How indigo, a largely forgotten crop, brings together South Carolina’s past and present

Indigo’s impact on South Carolina’s past, present

How indigo brings together South Carolina’s past and present


Charleston, South Carolina — Sheena Myers makes her indigo soap knowing nothing can scrub away South Carolina’s past.

“There’s a whole history behind what I’m doing,” Myers told CBS News. “…It’s real deep.” 

Indigo dye’s beautiful color is shrouded by an ugly history. In the mid-1700s, wealthy South Carolina planters called it “blue gold,” a labor-intensive cash crop produced by the sweat of enslaved people. 

For Myers, it’s personal. Among those enslaved indigo workers was her great-great-grandmother.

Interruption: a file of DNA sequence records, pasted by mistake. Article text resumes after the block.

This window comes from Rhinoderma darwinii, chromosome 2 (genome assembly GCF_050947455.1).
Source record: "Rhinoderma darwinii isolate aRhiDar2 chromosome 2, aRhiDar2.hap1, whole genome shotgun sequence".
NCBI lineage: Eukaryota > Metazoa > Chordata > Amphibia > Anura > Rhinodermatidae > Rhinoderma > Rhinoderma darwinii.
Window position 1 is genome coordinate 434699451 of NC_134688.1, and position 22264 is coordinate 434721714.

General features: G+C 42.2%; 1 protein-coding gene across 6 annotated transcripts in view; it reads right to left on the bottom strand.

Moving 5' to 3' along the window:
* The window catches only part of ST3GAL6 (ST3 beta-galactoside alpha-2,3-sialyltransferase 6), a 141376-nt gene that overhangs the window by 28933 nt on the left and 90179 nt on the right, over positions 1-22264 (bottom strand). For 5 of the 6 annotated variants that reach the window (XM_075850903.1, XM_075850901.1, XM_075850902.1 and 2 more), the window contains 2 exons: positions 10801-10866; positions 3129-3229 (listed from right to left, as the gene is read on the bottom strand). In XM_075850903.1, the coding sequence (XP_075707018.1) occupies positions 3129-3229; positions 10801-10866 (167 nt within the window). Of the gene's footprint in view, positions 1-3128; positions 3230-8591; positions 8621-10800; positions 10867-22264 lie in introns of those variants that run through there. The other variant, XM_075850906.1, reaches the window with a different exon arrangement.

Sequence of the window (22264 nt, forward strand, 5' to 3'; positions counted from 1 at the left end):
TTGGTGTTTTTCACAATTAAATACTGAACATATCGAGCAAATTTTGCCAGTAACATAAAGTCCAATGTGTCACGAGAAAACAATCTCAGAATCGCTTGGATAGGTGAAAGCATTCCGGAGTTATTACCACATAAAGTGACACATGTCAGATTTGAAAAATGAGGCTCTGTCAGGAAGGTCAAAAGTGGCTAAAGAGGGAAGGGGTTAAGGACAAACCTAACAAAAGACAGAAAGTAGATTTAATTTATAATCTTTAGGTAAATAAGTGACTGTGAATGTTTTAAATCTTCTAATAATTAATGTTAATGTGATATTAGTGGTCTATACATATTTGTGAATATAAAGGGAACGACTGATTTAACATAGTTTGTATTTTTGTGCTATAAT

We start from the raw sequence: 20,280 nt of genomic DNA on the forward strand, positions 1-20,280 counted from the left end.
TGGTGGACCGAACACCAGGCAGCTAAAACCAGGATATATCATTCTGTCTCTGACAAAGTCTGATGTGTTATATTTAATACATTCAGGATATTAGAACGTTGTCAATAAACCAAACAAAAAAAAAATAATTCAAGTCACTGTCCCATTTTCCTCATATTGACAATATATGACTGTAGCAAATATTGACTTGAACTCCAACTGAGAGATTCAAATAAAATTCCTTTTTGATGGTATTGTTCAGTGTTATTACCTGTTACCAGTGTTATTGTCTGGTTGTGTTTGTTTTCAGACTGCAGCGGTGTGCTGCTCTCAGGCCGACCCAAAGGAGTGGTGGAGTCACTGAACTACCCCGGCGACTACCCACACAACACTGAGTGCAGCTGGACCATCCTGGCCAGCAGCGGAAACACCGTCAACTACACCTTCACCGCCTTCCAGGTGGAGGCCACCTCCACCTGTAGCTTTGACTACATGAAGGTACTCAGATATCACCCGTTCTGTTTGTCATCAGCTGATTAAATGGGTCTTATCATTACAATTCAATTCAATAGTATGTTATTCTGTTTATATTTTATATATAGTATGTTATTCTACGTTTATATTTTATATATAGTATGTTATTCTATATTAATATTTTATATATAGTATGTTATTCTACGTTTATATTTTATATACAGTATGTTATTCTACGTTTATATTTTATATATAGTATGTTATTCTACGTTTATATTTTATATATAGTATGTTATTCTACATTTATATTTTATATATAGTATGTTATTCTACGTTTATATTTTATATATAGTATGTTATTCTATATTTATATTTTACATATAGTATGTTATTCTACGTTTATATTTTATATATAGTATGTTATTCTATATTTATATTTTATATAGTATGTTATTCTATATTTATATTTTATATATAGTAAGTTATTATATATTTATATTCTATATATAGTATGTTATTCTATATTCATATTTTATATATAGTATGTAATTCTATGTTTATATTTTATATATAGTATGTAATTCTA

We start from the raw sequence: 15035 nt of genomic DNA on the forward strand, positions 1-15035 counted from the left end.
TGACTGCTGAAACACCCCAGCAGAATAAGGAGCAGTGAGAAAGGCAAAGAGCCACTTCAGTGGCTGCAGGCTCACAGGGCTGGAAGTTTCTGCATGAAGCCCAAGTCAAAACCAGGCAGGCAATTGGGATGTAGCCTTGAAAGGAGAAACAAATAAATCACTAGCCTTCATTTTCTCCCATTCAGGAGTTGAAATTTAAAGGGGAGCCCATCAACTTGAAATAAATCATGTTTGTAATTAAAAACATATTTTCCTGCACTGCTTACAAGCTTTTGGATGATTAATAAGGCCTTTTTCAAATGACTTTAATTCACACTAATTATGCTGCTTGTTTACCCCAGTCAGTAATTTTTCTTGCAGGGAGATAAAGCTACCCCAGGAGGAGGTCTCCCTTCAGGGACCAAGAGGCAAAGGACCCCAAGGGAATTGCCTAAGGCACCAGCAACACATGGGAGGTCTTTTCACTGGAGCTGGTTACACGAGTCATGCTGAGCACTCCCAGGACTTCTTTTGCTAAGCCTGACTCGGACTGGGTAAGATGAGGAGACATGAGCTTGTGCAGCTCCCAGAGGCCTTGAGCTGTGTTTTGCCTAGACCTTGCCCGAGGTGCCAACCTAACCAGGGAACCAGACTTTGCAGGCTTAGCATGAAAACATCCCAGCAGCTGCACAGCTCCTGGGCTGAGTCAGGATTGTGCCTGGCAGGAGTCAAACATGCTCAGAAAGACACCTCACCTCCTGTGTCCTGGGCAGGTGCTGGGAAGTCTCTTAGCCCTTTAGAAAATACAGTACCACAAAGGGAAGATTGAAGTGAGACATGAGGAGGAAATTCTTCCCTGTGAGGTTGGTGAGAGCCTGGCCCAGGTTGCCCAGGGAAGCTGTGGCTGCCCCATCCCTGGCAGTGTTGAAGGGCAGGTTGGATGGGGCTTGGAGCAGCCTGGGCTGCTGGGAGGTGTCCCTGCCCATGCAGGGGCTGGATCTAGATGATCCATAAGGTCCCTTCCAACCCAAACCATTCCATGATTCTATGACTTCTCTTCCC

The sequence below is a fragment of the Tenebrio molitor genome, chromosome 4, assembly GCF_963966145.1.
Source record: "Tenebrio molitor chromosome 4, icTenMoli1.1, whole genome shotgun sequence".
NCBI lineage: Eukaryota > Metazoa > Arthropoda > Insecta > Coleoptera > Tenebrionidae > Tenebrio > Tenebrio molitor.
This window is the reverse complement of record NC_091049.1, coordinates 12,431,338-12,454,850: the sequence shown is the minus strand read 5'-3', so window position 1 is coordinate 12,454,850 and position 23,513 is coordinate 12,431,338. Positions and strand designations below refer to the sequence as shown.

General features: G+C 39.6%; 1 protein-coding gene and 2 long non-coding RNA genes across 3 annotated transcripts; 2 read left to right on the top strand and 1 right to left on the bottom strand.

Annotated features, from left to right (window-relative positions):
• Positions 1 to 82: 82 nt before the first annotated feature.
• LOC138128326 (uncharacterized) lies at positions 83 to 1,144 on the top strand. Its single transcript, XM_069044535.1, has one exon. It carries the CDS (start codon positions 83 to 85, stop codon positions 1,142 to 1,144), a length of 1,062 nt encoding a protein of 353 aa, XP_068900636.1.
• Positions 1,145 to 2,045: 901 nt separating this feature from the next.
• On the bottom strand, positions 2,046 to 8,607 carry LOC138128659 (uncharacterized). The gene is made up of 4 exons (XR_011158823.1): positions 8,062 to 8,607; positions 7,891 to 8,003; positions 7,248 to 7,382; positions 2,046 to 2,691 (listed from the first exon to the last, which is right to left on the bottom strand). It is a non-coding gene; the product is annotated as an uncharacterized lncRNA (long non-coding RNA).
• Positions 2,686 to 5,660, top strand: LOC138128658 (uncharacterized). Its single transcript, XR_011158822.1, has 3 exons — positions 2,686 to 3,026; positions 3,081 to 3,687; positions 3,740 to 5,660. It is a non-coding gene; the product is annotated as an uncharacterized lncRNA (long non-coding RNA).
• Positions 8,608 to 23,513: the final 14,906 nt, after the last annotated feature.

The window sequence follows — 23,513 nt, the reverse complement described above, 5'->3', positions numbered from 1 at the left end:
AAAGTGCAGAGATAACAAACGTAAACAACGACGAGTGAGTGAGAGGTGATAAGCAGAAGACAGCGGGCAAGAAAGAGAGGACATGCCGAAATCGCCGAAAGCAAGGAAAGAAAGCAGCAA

Her indigo company, Genotype, sells skincare and medicinal products for psoriasis, peptic ulcers and bronchitis, with annual sales topping $1 million.    

“Because they were humiliated, and now I’m being honored” Myers said. “And me being honored is like I’m honoring them as well. I don’t think they ever would have thought in a million years they would have a descendant creating things like this.”

Down the road, Precious Jennings grows indigo to process its natural dye powder, a farm-to-fabric process that is like digging for healing through the dirt of a former plantation.

“Every day I come onto this land, I honor and think about and give gratitude to the people that were here and enslaved on this land,” Jennings said.

Myers wants to pass her business, and family history, to her three sons. 

“If they keep this business alive, it won’t disappear,” Myers said, hoping to grow a new indigo legacy that is rich in humility.  

“It will continue,” Myers said. 



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